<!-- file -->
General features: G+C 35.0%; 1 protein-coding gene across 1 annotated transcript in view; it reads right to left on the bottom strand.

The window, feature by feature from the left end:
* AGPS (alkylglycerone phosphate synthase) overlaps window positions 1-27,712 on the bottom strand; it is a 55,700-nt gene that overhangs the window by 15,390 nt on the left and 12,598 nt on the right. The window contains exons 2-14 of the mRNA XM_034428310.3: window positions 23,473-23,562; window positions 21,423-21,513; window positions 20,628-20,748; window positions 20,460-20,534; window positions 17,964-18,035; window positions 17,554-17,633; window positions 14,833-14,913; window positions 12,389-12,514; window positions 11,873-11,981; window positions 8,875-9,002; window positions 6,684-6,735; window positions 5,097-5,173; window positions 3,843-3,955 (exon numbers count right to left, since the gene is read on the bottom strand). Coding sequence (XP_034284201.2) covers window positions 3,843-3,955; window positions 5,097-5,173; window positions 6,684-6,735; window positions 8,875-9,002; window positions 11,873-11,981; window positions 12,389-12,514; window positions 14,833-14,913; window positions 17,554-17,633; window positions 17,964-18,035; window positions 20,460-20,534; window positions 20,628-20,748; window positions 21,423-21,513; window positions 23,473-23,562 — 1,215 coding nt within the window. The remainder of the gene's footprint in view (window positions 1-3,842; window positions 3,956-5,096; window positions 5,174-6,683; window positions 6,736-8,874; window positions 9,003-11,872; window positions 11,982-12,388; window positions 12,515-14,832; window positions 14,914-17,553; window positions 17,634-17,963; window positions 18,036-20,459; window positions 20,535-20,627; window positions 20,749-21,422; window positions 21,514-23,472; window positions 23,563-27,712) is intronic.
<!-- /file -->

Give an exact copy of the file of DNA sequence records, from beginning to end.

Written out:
General features: G+C 35.0%; 1 protein-coding gene across 1 annotated transcript in view; it reads right to left on the bottom strand.

The window, feature by feature from the left end:
* AGPS (alkylglycerone phosphate synthase) overlaps window positions 1-27,712 on the bottom strand; it is a 55,700-nt gene that overhangs the window by 15,390 nt on the left and 12,598 nt on the right. The window contains exons 2-14 of the mRNA XM_034428310.3: window positions 23,473-23,562; window positions 21,423-21,513; window positions 20,628-20,748; window positions 20,460-20,534; window positions 17,964-18,035; window positions 17,554-17,633; window positions 14,833-14,913; window positions 12,389-12,514; window positions 11,873-11,981; window positions 8,875-9,002; window positions 6,684-6,735; window positions 5,097-5,173; window positions 3,843-3,955 (exon numbers count right to left, since the gene is read on the bottom strand). Coding sequence (XP_034284201.2) covers window positions 3,843-3,955; window positions 5,097-5,173; window positions 6,684-6,735; window positions 8,875-9,002; window positions 11,873-11,981; window positions 12,389-12,514; window positions 14,833-14,913; window positions 17,554-17,633; window positions 17,964-18,035; window positions 20,460-20,534; window positions 20,628-20,748; window positions 21,423-21,513; window positions 23,473-23,562 — 1,215 coding nt within the window. The remainder of the gene's footprint in view (window positions 1-3,842; window positions 3,956-5,096; window positions 5,174-6,683; window positions 6,736-8,874; window positions 9,003-11,872; window positions 11,982-12,388; window positions 12,515-14,832; window positions 14,914-17,553; window positions 17,634-17,963; window positions 18,036-20,459; window positions 20,535-20,627; window positions 20,749-21,422; window positions 21,514-23,472; window positions 23,563-27,712) is intronic.